fbpx
Tuesday, May 18th, 2021

How to ask for a raise by email [Sample Emails & Letters]

Asking for a raise can be a stressful situation, but is often necessary to advance your career and achieve success. The question is where do you start? Do you know what to mention when asking for a raise and how to best position yourself for advancement? If you want to know exactly what to say and how to ask your manager for the raise you deserve, we have helpful tips and a sample email that will give you the confidence you need!

Our article includes exactly what to write. We even included samples throughout!

Is it appropriate to ask for a raise over email?

This is a completely valid question with a range of answers. You might be wondering if it is appropriate to ask for a raise over email. Is it better to do it in person? A good way to know if an email is appropriate is by considering how your team communicates on a day-to-day basis. If you are mostly remote and communicate via email for the better part of the day, this is a good indicator that an email to your manager will be acceptable.

If you work in an office where you speak directly with your team and manager every day, it might be better to ask for a raise in person. This isn’t a hard and fast rule though. If you think your arguments for a raise are going to be more persuasive over email, then go for it!

What are the advantages of asking over email?

When you ask for a raise, it is important that your arguments and points are well-organized and solid in order to convince your manager that your performance deserves commendation. Writing an email that lists all of your points in concise and influential language can be an advantage when asking for a raise. This form gives you time to organize your thoughts and present your best case to your manager.

There are also certain benefits for your manager if you ask for a raise over email; they have a written record of your evaluation of your performance as well as unlimited time to review your request and acknowledge your arguments. This increases your chances of your manager responding positively to your request; and even if you don’t get the raise immediately, you now have a written account of the request for future records.

Writing your email: what to include

There are 6 major components that you should be sure to include in your email that are the keys to successfully asking for a raise. They are:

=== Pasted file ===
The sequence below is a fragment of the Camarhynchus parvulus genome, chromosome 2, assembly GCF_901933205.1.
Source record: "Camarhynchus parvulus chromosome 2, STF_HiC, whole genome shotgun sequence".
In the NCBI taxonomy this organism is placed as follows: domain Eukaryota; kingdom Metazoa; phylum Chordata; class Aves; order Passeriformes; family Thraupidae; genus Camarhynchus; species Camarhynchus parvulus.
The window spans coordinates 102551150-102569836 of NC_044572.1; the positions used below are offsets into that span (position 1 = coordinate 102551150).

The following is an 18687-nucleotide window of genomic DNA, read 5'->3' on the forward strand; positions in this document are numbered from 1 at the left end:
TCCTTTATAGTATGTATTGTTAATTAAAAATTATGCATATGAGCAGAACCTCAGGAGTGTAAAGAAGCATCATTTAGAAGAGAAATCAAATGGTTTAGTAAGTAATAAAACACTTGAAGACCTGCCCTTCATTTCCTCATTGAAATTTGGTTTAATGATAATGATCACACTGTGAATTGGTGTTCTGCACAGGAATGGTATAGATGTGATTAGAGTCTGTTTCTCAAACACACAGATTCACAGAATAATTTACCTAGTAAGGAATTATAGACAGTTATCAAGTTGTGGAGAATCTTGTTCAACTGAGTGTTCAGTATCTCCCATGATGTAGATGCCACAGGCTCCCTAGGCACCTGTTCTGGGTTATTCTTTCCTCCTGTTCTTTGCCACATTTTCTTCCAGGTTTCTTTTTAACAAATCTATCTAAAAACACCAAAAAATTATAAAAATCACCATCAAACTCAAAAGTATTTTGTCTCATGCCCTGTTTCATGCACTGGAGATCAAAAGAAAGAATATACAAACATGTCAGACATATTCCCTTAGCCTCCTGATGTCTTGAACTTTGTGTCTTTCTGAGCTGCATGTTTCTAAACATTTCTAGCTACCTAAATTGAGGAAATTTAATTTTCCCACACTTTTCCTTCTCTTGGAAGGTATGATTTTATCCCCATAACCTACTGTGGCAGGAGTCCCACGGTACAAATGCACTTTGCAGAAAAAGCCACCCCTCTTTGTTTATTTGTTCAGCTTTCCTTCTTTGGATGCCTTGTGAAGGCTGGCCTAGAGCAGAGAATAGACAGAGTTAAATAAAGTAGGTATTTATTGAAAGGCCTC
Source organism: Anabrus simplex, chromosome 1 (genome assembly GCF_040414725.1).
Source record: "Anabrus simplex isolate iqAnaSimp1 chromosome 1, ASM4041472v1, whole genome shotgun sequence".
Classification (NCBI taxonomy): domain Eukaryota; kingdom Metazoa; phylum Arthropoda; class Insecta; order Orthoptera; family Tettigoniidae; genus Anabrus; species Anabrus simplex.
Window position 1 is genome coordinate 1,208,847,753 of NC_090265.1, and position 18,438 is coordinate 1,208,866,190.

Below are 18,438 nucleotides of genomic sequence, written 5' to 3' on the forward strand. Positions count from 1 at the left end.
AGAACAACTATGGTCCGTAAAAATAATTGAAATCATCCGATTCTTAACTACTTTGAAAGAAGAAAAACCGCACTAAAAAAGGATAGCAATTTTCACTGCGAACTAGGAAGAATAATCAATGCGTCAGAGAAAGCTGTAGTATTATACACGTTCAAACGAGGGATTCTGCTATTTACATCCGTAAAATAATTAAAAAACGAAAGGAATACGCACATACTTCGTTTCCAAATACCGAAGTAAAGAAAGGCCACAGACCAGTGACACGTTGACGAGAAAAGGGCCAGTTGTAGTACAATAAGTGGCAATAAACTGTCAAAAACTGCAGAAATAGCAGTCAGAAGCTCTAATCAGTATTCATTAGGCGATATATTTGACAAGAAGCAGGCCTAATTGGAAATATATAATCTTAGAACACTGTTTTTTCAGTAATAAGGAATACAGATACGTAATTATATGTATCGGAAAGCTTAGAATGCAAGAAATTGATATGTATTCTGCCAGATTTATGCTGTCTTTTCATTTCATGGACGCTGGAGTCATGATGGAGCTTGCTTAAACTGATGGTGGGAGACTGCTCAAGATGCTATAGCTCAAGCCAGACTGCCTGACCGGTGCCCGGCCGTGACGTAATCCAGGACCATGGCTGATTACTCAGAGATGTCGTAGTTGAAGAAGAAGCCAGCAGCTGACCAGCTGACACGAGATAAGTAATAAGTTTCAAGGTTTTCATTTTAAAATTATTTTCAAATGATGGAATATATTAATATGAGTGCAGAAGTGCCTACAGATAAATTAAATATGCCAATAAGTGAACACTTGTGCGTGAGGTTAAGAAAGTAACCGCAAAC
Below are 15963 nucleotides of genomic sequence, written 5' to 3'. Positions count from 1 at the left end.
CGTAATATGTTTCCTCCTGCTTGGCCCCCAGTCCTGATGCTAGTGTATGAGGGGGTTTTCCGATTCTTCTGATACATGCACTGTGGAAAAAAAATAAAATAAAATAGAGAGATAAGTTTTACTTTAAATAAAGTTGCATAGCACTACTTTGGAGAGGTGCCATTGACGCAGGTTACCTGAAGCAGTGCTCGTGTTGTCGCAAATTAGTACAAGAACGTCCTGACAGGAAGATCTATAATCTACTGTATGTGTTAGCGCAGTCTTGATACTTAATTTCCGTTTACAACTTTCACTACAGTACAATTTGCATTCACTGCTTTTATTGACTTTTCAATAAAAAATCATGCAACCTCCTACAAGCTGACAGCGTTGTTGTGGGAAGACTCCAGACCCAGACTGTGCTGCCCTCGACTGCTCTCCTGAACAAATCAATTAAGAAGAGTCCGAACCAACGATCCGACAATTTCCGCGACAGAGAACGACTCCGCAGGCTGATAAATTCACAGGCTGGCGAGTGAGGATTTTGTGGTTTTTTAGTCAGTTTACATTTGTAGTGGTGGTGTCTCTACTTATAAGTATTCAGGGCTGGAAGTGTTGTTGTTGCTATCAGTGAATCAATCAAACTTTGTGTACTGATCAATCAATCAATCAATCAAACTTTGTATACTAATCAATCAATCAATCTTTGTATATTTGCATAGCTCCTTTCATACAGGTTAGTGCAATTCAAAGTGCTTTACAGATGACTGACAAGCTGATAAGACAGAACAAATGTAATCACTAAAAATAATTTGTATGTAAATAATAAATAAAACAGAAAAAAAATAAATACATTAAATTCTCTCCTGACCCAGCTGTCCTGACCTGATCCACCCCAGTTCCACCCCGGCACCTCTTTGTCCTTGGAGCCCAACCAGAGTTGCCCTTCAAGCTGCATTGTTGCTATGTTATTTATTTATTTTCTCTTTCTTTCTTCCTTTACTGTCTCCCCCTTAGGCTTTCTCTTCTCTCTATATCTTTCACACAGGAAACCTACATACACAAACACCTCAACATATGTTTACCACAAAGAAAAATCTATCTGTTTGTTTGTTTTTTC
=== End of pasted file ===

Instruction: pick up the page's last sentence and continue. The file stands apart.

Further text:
• Happiness and Loyalty to the company
  • Responsibilities and additional contributions
  • Key accomplishments
  • Comparative pay evaluation
  • Make the ask
  • Follow up

We will go over each of these sections and provide examples of what to include in your email; giving you a sample email and outline of what to send to your manager.

1. Happiness and Loyalty

It’s always a good idea to start your email off by explaining your feelings towards the company and how you are happy in your current position. This is going to reinforce your manager’s ideas of your commitment and loyalty to the company, making them more likely to think of you favorably.

Examples of things you could say to express your happiness:

“I’ve worked here for X number of years and have found much success and fulfillment within my position”

“I have been thinking recently about my future here and my role in the growth of this organization”

“There are many elements to my job here that I enjoy and I would like to see the organization grow, as well as see my own personal development here.”

These are all examples of good ways to open your email. When asking for a raise, you need to make your manager feel like you have a personal stake in the success of your team and the organization as a whole. If you express that you enjoy your position and want to remain happy and fulfilled in your role, they will understand why you are asking for a raise.